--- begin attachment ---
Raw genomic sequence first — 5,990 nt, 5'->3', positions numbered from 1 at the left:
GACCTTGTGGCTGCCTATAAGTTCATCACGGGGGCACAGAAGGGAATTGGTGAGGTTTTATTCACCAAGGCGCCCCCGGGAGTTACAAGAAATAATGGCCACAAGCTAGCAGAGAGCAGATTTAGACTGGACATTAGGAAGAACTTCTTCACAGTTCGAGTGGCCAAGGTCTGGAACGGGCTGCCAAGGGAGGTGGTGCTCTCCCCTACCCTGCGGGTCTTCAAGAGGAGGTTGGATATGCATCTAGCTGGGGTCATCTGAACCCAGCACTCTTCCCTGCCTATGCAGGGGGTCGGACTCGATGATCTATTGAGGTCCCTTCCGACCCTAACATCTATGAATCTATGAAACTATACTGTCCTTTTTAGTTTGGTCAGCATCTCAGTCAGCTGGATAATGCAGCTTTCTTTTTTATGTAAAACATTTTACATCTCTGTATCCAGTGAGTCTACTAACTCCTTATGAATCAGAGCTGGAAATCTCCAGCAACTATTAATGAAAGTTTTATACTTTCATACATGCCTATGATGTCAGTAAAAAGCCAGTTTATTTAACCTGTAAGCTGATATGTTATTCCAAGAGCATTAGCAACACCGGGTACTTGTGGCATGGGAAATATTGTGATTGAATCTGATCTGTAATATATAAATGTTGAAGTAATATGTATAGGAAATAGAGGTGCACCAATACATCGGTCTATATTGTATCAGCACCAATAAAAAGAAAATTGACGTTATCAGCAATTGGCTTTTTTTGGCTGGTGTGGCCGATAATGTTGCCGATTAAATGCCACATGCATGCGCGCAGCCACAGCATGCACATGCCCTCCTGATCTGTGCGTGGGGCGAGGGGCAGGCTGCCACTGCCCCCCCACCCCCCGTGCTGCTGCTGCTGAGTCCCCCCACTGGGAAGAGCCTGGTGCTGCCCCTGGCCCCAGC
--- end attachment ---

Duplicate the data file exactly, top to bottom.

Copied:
Raw genomic sequence first — 5,990 nt, 5'->3', positions numbered from 1 at the left:
GACCTTGTGGCTGCCTATAAGTTCATCACGGGGGCACAGAAGGGAATTGGTGAGGTTTTATTCACCAAGGCGCCCCCGGGAGTTACAAGAAATAATGGCCACAAGCTAGCAGAGAGCAGATTTAGACTGGACATTAGGAAGAACTTCTTCACAGTTCGAGTGGCCAAGGTCTGGAACGGGCTGCCAAGGGAGGTGGTGCTCTCCCCTACCCTGCGGGTCTTCAAGAGGAGGTTGGATATGCATCTAGCTGGGGTCATCTGAACCCAGCACTCTTCCCTGCCTATGCAGGGGGTCGGACTCGATGATCTATTGAGGTCCCTTCCGACCCTAACATCTATGAATCTATGAAACTATACTGTCCTTTTTAGTTTGGTCAGCATCTCAGTCAGCTGGATAATGCAGCTTTCTTTTTTATGTAAAACATTTTACATCTCTGTATCCAGTGAGTCTACTAACTCCTTATGAATCAGAGCTGGAAATCTCCAGCAACTATTAATGAAAGTTTTATACTTTCATACATGCCTATGATGTCAGTAAAAAGCCAGTTTATTTAACCTGTAAGCTGATATGTTATTCCAAGAGCATTAGCAACACCGGGTACTTGTGGCATGGGAAATATTGTGATTGAATCTGATCTGTAATATATAAATGTTGAAGTAATATGTATAGGAAATAGAGGTGCACCAATACATCGGTCTATATTGTATCAGCACCAATAAAAAGAAAATTGACGTTATCAGCAATTGGCTTTTTTTGGCTGGTGTGGCCGATAATGTTGCCGATTAAATGCCACATGCATGCGCGCAGCCACAGCATGCACATGCCCTCCTGATCTGTGCGTGGGGCGAGGGGCAGGCTGCCACTGCCCCCCCACCCCCCGTGCTGCTGCTGCTGAGTCCCCCCACTGGGAAGAGCCTGGTGCTGCCCCTGGCCCCAGC